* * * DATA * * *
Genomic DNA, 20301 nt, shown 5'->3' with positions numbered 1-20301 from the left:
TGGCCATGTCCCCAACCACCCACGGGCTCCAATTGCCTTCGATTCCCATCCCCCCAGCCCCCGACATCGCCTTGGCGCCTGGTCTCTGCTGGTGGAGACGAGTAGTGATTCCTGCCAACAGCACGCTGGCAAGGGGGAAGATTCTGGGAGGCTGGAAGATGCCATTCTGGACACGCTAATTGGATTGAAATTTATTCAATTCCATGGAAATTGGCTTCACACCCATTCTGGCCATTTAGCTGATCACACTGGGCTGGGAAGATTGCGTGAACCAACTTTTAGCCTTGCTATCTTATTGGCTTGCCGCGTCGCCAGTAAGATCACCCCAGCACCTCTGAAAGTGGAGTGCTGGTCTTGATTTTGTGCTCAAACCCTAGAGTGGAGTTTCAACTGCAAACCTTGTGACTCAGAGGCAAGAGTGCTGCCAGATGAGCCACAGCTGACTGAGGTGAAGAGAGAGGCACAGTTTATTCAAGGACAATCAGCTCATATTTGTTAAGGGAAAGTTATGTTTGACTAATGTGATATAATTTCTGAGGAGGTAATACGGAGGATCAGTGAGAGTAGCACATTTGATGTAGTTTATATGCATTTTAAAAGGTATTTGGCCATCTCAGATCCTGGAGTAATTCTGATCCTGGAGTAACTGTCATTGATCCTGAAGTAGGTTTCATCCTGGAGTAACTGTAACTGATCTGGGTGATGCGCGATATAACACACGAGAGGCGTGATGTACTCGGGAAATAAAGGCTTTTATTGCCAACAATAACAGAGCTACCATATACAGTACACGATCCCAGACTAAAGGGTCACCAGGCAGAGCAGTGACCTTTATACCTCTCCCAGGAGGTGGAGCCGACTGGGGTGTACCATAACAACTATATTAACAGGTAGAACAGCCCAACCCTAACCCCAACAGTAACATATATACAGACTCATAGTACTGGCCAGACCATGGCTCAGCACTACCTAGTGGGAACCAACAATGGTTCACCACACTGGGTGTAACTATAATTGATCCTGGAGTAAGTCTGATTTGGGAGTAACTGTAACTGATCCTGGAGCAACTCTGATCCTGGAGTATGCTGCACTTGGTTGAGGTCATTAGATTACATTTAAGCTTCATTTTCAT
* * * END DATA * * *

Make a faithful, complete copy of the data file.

Genomic DNA, 20301 nt, shown 5'->3' with positions numbered 1-20301 from the left:
TGGCCATGTCCCCAACCACCCACGGGCTCCAATTGCCTTCGATTCCCATCCCCCCAGCCCCCGACATCGCCTTGGCGCCTGGTCTCTGCTGGTGGAGACGAGTAGTGATTCCTGCCAACAGCACGCTGGCAAGGGGGAAGATTCTGGGAGGCTGGAAGATGCCATTCTGGACACGCTAATTGGATTGAAATTTATTCAATTCCATGGAAATTGGCTTCACACCCATTCTGGCCATTTAGCTGATCACACTGGGCTGGGAAGATTGCGTGAACCAACTTTTAGCCTTGCTATCTTATTGGCTTGCCGCGTCGCCAGTAAGATCACCCCAGCACCTCTGAAAGTGGAGTGCTGGTCTTGATTTTGTGCTCAAACCCTAGAGTGGAGTTTCAACTGCAAACCTTGTGACTCAGAGGCAAGAGTGCTGCCAGATGAGCCACAGCTGACTGAGGTGAAGAGAGAGGCACAGTTTATTCAAGGACAATCAGCTCATATTTGTTAAGGGAAAGTTATGTTTGACTAATGTGATATAATTTCTGAGGAGGTAATACGGAGGATCAGTGAGAGTAGCACATTTGATGTAGTTTATATGCATTTTAAAAGGTATTTGGCCATCTCAGATCCTGGAGTAATTCTGATCCTGGAGTAACTGTCATTGATCCTGAAGTAGGTTTCATCCTGGAGTAACTGTAACTGATCTGGGTGATGCGCGATATAACACACGAGAGGCGTGATGTACTCGGGAAATAAAGGCTTTTATTGCCAACAATAACAGAGCTACCATATACAGTACACGATCCCAGACTAAAGGGTCACCAGGCAGAGCAGTGACCTTTATACCTCTCCCAGGAGGTGGAGCCGACTGGGGTGTACCATAACAACTATATTAACAGGTAGAACAGCCCAACCCTAACCCCAACAGTAACATATATACAGACTCATAGTACTGGCCAGACCATGGCTCAGCACTACCTAGTGGGAACCAACAATGGTTCACCACACTGGGTGTAACTATAATTGATCCTGGAGTAAGTCTGATTTGGGAGTAACTGTAACTGATCCTGGAGCAACTCTGATCCTGGAGTATGCTGCACTTGGTTGAGGTCATTAGATTACATTTAAGCTTCATTTTCAT